I have been making printed versions of books made with Book Creator on an iPad for many years. The app produces a really decent file for hard copy printing.
First thing to realise is that your video and sound files won’t work on paper. I know that sounds silly but people sometimes get upset when they first realise this. What you do get is a paper book which looks like it was purchased from a bookstore – it looks so professional.
The Guggenheim Museum has an app for iPads that is perfect for a virtual field trip. It includes tons of images from the collection as well as informational text to explore. Students can learn about this historic building and all of the items on display.
Grouping students is easy; creating effective student groups is less so.
The following infographic from Mia MacMeekin seeks to provide some ideas to help make group work easier in your classroom. The strength of this particular graphic is in the range of the ideas. The first tip refers teachers to Vygotsky’s Zone of Proximal development, which frames student ability in terms of a range: what they can do unassisted, what they can do with the support of a More Knowledgeable Other (MKO), and what they cannot do even with support. This is different for each student, and understanding these ranges for students can help inform grouping decisions, whether you’re using a peer instruction model, ability grouping, or another approach.
Understanding how technologies enable new literacies and meaningful communication should be a core curricular and pedagogical function of English education (3). Henry Jenkins (MIT Media Lab) calls this ability to function in online networks a “participatory culture” which has a relatively low barrier to artistic expression and civic engagement (4). Benefits of this digital culture include peer-to-peer learning, a changed attitude towards intellectual property, diversification of cultural expression, modern workplace skill development, and an empowered conception of citizenship. Jenkins further claims that participatory culture is the new “hidden curriculum” in schools.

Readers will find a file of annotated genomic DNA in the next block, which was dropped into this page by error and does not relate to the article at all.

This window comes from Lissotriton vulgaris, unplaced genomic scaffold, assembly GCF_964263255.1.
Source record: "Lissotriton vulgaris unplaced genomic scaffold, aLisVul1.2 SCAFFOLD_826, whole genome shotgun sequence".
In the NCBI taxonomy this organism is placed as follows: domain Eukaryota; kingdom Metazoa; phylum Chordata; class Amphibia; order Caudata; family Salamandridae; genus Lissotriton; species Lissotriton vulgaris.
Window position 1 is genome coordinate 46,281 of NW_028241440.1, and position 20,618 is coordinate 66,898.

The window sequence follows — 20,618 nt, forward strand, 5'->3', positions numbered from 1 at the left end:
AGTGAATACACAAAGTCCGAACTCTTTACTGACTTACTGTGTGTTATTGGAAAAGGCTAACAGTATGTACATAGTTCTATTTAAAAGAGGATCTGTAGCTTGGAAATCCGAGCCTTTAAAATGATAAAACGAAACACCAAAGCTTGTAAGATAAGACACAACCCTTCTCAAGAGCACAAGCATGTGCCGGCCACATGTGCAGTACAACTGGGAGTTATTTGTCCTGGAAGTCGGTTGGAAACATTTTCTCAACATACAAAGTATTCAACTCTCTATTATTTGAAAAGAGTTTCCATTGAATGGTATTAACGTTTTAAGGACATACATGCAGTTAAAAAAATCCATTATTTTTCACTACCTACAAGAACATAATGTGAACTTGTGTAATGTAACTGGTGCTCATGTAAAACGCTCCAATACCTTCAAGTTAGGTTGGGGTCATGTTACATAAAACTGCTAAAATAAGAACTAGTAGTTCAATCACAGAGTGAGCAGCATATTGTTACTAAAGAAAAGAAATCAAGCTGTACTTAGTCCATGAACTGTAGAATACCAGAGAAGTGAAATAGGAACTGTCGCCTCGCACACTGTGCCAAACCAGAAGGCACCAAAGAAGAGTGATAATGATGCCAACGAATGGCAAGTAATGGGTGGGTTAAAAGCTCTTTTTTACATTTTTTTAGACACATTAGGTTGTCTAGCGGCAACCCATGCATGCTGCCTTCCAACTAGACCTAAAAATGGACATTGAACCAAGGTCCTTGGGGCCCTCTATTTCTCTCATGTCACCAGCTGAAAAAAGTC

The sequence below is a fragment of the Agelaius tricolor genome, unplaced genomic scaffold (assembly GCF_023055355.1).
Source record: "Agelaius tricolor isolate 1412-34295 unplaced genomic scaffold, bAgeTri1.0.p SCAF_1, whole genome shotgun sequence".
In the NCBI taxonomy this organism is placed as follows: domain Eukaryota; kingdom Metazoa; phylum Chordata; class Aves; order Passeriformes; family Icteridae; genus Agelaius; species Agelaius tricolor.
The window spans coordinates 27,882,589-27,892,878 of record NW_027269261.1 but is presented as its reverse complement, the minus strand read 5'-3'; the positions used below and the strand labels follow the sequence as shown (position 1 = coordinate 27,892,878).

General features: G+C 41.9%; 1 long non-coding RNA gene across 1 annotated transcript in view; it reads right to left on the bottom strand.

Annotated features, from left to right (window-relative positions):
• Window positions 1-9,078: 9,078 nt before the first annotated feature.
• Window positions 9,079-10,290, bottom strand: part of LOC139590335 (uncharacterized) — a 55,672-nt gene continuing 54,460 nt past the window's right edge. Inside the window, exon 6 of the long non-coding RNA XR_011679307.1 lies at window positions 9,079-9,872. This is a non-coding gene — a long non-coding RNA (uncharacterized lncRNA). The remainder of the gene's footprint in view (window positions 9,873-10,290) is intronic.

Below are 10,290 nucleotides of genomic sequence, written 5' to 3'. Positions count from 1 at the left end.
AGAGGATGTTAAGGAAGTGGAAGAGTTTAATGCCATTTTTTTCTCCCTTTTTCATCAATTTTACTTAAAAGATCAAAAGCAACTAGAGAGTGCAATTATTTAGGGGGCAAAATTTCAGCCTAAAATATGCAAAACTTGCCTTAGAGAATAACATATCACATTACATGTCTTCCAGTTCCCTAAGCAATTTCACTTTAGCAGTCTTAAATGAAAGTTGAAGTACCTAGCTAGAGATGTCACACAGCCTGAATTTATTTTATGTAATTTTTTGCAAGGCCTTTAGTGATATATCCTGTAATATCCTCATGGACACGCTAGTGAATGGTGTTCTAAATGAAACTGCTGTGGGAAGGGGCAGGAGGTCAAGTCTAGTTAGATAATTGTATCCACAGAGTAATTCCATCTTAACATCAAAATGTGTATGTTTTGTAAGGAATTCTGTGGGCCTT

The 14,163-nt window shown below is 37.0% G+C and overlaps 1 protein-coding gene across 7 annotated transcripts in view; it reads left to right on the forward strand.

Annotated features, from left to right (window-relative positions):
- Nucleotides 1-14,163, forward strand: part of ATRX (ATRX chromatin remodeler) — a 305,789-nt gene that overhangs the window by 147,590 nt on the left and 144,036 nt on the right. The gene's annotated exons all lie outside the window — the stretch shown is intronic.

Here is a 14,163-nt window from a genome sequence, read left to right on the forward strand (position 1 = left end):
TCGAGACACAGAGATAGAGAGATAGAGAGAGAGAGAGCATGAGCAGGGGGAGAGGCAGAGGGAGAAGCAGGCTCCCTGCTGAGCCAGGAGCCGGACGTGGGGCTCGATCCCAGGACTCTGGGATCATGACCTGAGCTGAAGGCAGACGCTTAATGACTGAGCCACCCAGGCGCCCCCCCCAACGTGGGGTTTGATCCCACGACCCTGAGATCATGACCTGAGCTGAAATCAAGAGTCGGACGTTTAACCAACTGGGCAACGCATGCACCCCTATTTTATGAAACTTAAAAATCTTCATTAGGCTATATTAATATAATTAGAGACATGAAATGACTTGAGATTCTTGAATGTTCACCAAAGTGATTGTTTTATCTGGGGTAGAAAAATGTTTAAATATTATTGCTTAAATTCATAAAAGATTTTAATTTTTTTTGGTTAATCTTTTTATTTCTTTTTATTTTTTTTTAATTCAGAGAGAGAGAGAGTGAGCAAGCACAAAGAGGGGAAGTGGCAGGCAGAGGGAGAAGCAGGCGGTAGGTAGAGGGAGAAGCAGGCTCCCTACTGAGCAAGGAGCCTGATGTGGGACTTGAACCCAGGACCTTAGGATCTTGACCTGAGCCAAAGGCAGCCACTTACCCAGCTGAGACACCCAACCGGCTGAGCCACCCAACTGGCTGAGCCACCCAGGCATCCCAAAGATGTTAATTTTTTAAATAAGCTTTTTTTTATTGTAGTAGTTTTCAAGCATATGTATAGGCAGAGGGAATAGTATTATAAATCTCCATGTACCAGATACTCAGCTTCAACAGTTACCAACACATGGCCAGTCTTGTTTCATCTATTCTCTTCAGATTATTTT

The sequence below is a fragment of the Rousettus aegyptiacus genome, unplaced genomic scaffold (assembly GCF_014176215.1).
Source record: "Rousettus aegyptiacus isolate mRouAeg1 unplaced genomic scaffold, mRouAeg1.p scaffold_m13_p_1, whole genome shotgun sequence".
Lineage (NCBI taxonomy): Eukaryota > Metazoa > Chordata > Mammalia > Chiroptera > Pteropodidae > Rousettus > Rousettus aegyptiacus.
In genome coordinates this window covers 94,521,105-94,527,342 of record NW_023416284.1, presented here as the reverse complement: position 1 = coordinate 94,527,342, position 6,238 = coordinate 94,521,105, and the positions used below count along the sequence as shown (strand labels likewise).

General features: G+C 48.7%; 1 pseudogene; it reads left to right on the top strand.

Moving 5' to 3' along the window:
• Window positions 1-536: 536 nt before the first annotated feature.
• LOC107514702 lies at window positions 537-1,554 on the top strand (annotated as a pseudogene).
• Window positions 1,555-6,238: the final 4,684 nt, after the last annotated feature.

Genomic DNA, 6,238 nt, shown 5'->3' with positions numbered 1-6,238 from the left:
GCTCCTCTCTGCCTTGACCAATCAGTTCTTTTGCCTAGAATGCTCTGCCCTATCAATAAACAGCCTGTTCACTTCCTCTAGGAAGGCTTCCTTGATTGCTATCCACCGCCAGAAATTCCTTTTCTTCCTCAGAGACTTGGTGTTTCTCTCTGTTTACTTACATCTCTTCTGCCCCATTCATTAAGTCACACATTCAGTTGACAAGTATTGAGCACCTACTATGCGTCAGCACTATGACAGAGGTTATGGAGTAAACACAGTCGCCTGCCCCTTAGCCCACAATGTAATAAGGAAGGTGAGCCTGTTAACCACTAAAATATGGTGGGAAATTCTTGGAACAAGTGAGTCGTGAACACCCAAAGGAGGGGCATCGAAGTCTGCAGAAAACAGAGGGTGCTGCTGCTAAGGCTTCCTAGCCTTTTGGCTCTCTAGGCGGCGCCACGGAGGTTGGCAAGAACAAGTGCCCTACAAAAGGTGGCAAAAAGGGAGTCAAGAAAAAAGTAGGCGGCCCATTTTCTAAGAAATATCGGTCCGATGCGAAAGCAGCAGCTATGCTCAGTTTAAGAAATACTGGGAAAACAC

Digital literacy is a crucial component in modern literacy instruction and is necessary for today’s students to be productive members of a digital world. Teachers should focus on the skills related to digital literacy, not specific tools which will soon be obsolete in the ever changing world of technology.
Code and programming may not be the most important topics on the planet but it is an area of study that sufferers two major problems. one: an industry with millions of unfilled job positions and two: a world where not enough teachers feel confident to run programming projects. The iPad can offer a solution in these situations.
Today we are sharing with you a list of some of the best audio recording apps you can use on your Android-operated device. All of these apps are rated 4 stars and up in Google Play store. Some of the things you can do with them include: record audio clips (e.g lectures, audio notes…etc), customize and edit your recordings, share your recordings via email or embed them into cloud-based storage platforms such as Dropbox and Google Drive and many more. For iPad users, check out this list.
For this week's Top Picks List Friday, we are featuring websites and apps for making videos and animations. Teachers know that video making is a tried and true way to get kids engaged in building, demonstrating, and sharing knowledge. These apps and sites feature user-friendly tools and features that make it more fun than ever to get kids’ productions edited and polished.
Shutterfly Photo Story is an awesome free app for iPads that is great for creating authentic learning experiences for students. It lets students in all grade levels create customized self-published photo books that apply what they have learned in the classroom through a hands-on, project-based learning experience. Shutterfly Photo Story allows students to tell stories through text, photos, audio and Doodle, a feature that enables writing and drawing on any page/photo in the book
Crazy Gears is a new app that teaches children (ages 6-8) about the physical properties of motion using simple gear puzzles. It helps explain these properties in a non-threatening way that make sense, by letting children experiment with different parts and arrangements.